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Parsha Points

Parsha Points is a weekly d'var Torah (short sermon) written by Sharona Margolin Halickman which highlights a theme in the weekly Torah portion. Parsha Points focuses on the Torah's relevance to our lives today. Parsha Points often emphasizes the Biblical importance of the land of Israel.

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This Week's Parsha

Who hitched a ride on the ark? Print E-mail

In Parshat Noach, God established his covenant with Noach, his sons, his wife and his son’s wives. They would be the only ones who would be on the ark aside from the animals and the birds who would come in pairs and the ritually clean animals and birds who would come in seven pairs.

What happened if an animal was too big to fit on the ark? Were they left behind or was another solution found for them?

The Talmud, Zevachim 113b speaks about this issue.

Re’eim, a type of ox (mentioned in Dvarim 33:17) is a gigantic beast, too large to fit on the ark, so how did they survive the flood?

According to Rav Yannai, Noach and his family brought young re’eim cubs into the ark as they were small enough to fit inside.

Rabbah bar Chanah challenges this idea by saying that he saw a young re’eim, one day old and it was already the size of Mt. Tavor.

Rav Yochanan taught that they inserted the re’eim’s head into the ark, but the master taught that he was so large that even his head would not fit.

The Gemara explains that his nostrils were inserted into the ark, meaning that the rest of his body dangled beneath the water. However, this explanation is problematic since his nose could have easily fallen out and then he would have drowned.

Reish Lakish taught that they solved this problem by tying his horns to the ark which prevented his nose from slipping out.

Rav Chisada had an issue with this solution since the waters from the flood were boiling so how would the re’eim have survived being immersed in boiling water?

As well, wouldn’t the boiling water melt off the waterproof pitch as Noach was commanded to caulk the ark with tar?

The only way to explain this is that a miracle was performed which cooled off the water at the sides of the ark. This way the pitch remained intact and the re’eim were able to hitch a ride.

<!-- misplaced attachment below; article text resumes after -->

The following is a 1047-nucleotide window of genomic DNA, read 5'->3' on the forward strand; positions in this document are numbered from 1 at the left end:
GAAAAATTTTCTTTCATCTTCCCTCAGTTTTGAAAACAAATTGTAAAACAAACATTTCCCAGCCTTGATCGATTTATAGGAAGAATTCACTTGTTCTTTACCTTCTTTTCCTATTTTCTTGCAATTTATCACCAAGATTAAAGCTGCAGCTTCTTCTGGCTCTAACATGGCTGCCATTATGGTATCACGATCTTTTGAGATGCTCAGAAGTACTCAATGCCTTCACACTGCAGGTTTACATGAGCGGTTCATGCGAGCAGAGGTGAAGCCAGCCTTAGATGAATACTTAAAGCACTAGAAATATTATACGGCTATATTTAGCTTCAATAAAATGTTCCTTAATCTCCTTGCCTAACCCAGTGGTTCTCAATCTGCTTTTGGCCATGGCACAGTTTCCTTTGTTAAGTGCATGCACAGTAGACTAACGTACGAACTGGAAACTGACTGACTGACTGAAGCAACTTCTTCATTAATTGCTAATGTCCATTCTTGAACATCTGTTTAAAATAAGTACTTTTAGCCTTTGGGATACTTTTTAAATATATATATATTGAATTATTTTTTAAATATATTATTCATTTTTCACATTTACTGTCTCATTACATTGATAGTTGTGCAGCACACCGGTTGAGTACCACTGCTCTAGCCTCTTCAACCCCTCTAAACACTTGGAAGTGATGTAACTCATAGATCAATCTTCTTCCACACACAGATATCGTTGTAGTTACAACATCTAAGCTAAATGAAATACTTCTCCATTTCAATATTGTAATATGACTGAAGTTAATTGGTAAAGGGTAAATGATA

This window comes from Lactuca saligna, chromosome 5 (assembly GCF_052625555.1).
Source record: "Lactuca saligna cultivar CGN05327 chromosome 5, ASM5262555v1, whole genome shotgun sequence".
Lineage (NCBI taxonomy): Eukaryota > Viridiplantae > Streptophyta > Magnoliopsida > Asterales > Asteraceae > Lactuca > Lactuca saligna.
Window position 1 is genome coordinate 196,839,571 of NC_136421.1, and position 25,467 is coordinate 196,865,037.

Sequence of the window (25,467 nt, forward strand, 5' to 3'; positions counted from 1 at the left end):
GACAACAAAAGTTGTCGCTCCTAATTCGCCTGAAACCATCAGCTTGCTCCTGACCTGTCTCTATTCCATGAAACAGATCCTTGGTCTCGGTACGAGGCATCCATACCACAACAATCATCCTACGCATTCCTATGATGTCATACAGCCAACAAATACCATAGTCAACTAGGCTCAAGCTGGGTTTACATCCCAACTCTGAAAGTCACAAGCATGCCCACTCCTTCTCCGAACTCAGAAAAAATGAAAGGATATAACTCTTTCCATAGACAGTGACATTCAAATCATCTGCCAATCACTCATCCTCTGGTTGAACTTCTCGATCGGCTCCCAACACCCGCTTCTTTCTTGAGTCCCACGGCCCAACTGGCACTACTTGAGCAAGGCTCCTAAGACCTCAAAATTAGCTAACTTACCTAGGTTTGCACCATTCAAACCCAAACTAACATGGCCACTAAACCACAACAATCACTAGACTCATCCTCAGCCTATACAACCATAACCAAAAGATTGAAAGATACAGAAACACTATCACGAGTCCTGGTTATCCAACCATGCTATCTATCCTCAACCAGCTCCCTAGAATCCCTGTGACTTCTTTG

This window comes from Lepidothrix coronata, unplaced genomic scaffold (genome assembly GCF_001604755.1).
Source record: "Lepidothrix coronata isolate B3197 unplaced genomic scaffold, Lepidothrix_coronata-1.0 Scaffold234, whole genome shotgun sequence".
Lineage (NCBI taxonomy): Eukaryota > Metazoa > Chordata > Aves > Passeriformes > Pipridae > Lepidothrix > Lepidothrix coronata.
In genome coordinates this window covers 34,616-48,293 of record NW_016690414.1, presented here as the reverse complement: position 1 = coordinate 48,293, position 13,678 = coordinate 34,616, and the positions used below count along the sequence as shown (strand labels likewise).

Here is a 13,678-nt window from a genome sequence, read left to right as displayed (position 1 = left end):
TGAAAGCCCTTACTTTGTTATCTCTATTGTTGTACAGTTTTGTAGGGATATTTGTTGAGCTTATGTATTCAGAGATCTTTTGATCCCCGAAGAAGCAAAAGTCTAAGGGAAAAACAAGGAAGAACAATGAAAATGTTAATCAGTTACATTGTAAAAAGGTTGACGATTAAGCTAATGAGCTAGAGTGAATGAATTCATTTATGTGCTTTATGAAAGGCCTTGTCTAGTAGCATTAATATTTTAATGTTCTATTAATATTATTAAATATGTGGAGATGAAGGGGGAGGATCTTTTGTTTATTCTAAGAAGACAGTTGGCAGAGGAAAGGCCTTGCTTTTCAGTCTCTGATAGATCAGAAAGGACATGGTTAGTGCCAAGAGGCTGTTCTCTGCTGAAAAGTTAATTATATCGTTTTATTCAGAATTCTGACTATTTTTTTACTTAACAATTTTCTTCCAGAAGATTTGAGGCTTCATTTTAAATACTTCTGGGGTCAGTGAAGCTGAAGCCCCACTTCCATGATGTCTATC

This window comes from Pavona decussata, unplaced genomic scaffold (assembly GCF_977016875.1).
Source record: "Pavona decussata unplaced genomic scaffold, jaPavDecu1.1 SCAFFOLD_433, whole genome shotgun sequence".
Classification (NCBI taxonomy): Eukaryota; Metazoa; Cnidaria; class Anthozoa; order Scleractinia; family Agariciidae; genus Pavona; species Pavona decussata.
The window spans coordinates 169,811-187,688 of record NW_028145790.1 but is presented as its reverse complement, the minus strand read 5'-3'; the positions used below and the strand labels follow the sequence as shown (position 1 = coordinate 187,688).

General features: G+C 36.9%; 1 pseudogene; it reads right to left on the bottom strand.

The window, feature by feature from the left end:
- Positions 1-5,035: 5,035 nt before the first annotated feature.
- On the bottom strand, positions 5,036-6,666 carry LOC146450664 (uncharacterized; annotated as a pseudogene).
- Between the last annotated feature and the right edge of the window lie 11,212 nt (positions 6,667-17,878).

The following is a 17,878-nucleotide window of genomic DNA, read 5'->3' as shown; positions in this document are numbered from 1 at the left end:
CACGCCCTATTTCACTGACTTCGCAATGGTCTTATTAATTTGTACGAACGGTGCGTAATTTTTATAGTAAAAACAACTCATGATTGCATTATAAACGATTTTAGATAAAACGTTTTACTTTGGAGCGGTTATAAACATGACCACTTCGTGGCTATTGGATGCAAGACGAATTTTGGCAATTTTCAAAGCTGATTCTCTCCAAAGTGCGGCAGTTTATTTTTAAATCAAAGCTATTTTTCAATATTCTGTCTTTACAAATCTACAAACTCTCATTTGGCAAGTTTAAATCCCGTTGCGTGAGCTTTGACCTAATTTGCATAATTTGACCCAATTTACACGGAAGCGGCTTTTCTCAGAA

The rabbis discuss another stowaway on the ark, the giant, Og, King of Bashan.

In the Midrash, Pirkei D’Rebbi Eliezer 23:8 we learn:

All living things which were upon the face of the earth decayed, as it is said in Breisheet 7:23: And every living thing was destroyed which was upon the face of the ground, except Noach and those who were with him in the ark, as it is said, "Only Noach and those who were with him in the ark survived" except Og King of Bashan, who sat down on a piece of wood under the gutter of the ark. Og swore to Noach and to his sons that he would be their servant forever. What did Noach do? He bore a hole in the ark, and put through it Og’s food daily for him. As it is said: "For only Og, king of Bashan, remained of the remnant of the giants" (Deut. 3:11).

How do we know that Og survived? In Breisheet 14:13 we read: “The one who had escaped (palit) came and told Avraham …”

Rashi comments that according to the plain meaning of the text this refers to Og who escaped from the war. This is what is referred to in Dvarim 3:11 “For only Og was left from the remnant of the Rephaim...”

Rashi also brings the Midrash, Breisheet Raba 42;8: This refers to Og who escaped from the generation of the flood.

The Talmud, Nidda 61a, adds that Sichon the King of the Cheshbon, Og’s brother was with him as well.

Unfortunately, both brothers did not appreciate what Noach did for them. They were not hospitable to B’nai Yisrael and even went to war against them.

May we learn to appreciate the favors that are done for us and emulate the hospitality of Noach and Avraham.